Sunday, October 02, 2011

Busy doing nothing

Last night I stayed up much too late, playing on my xbox and waiting for my wife to return home. I should have gone to bed, but I couldn't sleep, and the allure of riding artificial motorcycles around a computer simulated track was just too much to resist. Eventually she came back in through the door, and we watched the first twenty minutes of Tucker And Dale Vs Evil, which is being marketed as doing for the hillbilly horror genre what Shaun Of The Dead did for zombies.

I'm not sure that the hillbilly horror genre is quite as rich a seam to mine as zombies. The only examples I can think of are Deliverance, (maybe) Cabin Fever and perhaps some of Rob Zombie's work, but that's not much. Also, the trailer for the film gives away 90% of the plot and the stunts, so although it's very enjoyable to watch a college kid plunge head-first into a woodchipper, it's not much of a surprise.

Somehow common sense prevailed, and instead of staying up all night (by now it was four a.m.) we went to bed, which meant first thing this morning we recommenced watching, from the woodchipper scene. It's a lovely film - gory, but never so disgusting that you feel reviled at yourself for watching it, and there's one lovely call back to the final scene of The Texas Chainsaw Massacre, with a man angrily flailing a chainsaw around. This isn't a film with an abundance of twists and suspense, but that's not why you watch it.  It's got a cute dog as well, which is a bonus.

Having watched that, we watched The Spy Who Loved Me, but I'll say nothing about that yet, because I'm saving that up for this month's Blogalongabond post.  But with that over, there was nothing left to do but eat cheese sandwiches and doze all afternoon.

Oops.  I mean I was meant to go and put some hard miles down.  I should have done that first thing and got them out the way, but feeling knackered from staying up late, and then busy watching films, made me incredibly lazy, so it wasn't until I was threatened with a wooden-spoon beating from my wife that I finally left the flat.  Even then, it took me the best part of an hour to get to Happy Valley and start running, feeling rather unenthusiastic due to the gloom, the rain, and wanting to stay at home and eat more cheese.

Once I got going, I was quite happy.  I managed to get the first two kilometres in at well below 5 minute pace, and although I then slipped back, I kept going steadily for two hours.  I've got a new toy: a foot pod for my Garmin, which is like a grown-up pedometer.  It's of little use outside, where I already have a GPS signal, but it does have one extra cool feature, which is cadence logging.  Now I can see that I take about 80 steps per minute when running, although there's nothing that tells me if that is particularly bad, good or indifferent.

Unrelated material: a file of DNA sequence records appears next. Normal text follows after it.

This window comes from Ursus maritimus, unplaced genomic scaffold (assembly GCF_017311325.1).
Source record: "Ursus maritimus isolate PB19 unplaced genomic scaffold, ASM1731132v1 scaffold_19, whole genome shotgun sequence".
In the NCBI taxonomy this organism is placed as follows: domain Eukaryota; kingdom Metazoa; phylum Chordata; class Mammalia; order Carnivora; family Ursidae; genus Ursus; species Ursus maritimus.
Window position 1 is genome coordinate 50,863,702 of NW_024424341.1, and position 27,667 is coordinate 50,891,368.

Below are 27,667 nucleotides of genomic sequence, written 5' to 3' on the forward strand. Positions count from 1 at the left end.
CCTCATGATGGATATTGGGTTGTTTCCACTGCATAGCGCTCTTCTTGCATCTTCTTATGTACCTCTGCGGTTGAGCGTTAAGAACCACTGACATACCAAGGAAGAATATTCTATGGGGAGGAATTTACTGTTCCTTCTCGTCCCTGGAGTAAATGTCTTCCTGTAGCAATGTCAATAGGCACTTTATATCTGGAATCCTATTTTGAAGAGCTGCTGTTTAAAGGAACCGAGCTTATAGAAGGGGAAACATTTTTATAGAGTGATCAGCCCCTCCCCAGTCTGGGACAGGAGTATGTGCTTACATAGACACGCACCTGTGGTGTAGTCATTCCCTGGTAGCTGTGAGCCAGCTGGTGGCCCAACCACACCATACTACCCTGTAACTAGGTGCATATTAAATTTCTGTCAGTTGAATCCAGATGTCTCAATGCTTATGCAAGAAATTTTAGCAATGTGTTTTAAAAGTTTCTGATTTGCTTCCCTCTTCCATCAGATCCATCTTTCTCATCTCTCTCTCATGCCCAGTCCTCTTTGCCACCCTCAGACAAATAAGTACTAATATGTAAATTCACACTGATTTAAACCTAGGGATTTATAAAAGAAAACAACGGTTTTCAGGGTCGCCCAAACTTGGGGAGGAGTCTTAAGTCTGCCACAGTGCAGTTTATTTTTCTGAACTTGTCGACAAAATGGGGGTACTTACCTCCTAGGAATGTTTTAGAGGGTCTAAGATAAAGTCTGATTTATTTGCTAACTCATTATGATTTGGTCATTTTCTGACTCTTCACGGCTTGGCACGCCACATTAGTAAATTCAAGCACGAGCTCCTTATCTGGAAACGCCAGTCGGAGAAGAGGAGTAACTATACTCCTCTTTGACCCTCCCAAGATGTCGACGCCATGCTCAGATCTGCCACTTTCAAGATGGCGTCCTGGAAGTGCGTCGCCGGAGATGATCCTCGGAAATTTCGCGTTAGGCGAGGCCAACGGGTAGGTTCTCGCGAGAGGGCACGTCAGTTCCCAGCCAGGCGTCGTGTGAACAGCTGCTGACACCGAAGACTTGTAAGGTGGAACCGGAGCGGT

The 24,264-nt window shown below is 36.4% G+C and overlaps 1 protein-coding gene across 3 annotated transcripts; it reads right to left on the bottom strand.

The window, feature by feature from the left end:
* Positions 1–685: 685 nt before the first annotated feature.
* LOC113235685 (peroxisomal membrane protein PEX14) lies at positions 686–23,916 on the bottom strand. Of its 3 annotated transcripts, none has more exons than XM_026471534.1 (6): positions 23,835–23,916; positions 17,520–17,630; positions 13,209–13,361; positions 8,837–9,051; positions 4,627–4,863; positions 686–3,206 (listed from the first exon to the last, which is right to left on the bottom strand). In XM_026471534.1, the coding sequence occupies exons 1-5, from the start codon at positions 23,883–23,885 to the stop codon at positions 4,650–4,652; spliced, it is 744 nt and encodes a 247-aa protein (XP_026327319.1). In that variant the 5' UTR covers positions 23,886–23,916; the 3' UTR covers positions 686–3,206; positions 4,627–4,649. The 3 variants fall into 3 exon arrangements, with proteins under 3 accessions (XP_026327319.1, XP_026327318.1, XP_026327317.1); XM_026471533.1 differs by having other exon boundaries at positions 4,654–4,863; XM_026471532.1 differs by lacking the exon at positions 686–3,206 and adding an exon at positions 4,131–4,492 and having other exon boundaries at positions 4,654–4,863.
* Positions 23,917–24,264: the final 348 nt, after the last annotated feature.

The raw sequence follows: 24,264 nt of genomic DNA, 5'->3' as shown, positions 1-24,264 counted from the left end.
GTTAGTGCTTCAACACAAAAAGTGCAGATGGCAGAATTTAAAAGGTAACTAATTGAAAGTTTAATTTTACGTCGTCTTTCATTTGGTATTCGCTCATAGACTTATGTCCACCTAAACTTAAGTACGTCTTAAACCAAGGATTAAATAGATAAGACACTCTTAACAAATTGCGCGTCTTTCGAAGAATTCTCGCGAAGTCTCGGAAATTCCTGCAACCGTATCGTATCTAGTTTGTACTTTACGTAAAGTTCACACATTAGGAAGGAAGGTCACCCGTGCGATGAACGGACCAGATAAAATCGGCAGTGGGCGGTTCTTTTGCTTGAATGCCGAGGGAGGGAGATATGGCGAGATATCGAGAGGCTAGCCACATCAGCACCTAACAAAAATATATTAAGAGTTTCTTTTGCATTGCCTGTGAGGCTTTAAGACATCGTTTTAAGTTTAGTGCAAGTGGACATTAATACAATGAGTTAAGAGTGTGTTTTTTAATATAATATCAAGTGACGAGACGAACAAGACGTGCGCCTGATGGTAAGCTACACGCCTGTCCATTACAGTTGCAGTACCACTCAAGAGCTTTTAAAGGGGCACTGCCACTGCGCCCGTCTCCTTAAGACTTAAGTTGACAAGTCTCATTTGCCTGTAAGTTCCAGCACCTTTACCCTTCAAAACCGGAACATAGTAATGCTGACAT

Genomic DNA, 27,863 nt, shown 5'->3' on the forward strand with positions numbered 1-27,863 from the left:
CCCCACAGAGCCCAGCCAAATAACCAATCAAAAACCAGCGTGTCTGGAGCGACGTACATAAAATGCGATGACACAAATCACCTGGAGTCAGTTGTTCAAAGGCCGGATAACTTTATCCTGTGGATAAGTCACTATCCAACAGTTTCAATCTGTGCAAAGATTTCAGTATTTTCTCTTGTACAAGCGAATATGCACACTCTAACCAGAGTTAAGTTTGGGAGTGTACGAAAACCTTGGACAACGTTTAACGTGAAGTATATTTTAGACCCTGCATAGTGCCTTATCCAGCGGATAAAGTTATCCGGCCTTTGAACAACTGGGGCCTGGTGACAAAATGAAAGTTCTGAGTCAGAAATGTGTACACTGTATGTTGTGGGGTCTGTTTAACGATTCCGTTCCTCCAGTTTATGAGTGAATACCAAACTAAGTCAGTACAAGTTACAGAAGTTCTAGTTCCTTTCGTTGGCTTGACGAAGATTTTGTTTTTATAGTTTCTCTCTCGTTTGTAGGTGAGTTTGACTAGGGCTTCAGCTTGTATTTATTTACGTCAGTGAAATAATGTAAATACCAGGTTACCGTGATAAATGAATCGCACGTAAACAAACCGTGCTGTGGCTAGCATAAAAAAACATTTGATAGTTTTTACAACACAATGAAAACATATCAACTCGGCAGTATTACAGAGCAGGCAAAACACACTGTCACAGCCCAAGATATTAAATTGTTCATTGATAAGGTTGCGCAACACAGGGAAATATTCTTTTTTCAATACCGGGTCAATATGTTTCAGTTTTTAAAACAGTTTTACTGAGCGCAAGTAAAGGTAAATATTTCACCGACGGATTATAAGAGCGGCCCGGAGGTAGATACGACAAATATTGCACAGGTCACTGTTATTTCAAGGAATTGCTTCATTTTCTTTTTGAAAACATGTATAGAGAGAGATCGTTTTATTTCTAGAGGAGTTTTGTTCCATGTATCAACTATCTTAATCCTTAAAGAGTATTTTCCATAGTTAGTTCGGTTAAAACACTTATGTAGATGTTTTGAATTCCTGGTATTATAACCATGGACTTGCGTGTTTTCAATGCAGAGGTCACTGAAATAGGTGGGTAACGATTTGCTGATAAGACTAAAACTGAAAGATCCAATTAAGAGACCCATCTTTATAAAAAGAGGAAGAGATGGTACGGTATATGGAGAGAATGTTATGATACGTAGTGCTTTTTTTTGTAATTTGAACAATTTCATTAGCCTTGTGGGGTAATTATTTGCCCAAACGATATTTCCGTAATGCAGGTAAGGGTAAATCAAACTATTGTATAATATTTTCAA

It was quite a hard run though.  Having not run for a week, my body was not perfectly ready for this, and after two or three miles there was quite a lot of pain in my quads and my calves.  I'm assuming that when I get out of bed tomorrow, I'll be shambling like a very old man, but there's not much I can do about that now - I have to knuckle down and get the miles in before the marathon.

As I ran, there wasn't much to focus on at Happy Valley, apart from the smell of manure as you run around the southern end, and the vents from the restaurant at the north end, so I found myself racing a woman running in the opposite direction.  She was going at almost exactly the same pace as me, so if I went past her at 700 metre intervals then I was doing fine.  If I ran less than 700 metres before she went past me, that meant she was running faster than I was.  The things we do while we're trying to concentrate on 17 laps of a basically flat, featureless oval.  Maybe I should have told her I was racing her.  And perhaps I shouldn't have been proud that I was running for longer than she was, because she stopped a few laps before me.  Who knows? Perhaps she'd already done twenty laps before I got there.

On the last lap, I went a bit mental and sprinted it - 4:29 or so, which was unnecessary and far quicker than any other lap I'd done.  As I got to the 500 metre mark, I could feel myself wanting to weep - this is probably a sign that I'm pushing too hard.  Oh dear.

I took the tram home.  This was a good thing, because it took a very long time, so for once I got home and had stopped sweating.  And dinner was ready, and then we watched a third film, the very funny Easy A, and then I got crushed at Scrabble, and so to bed.  For a day in which I spent at least five hours watching television, it feels like I got quite a lot done.


Post a Comment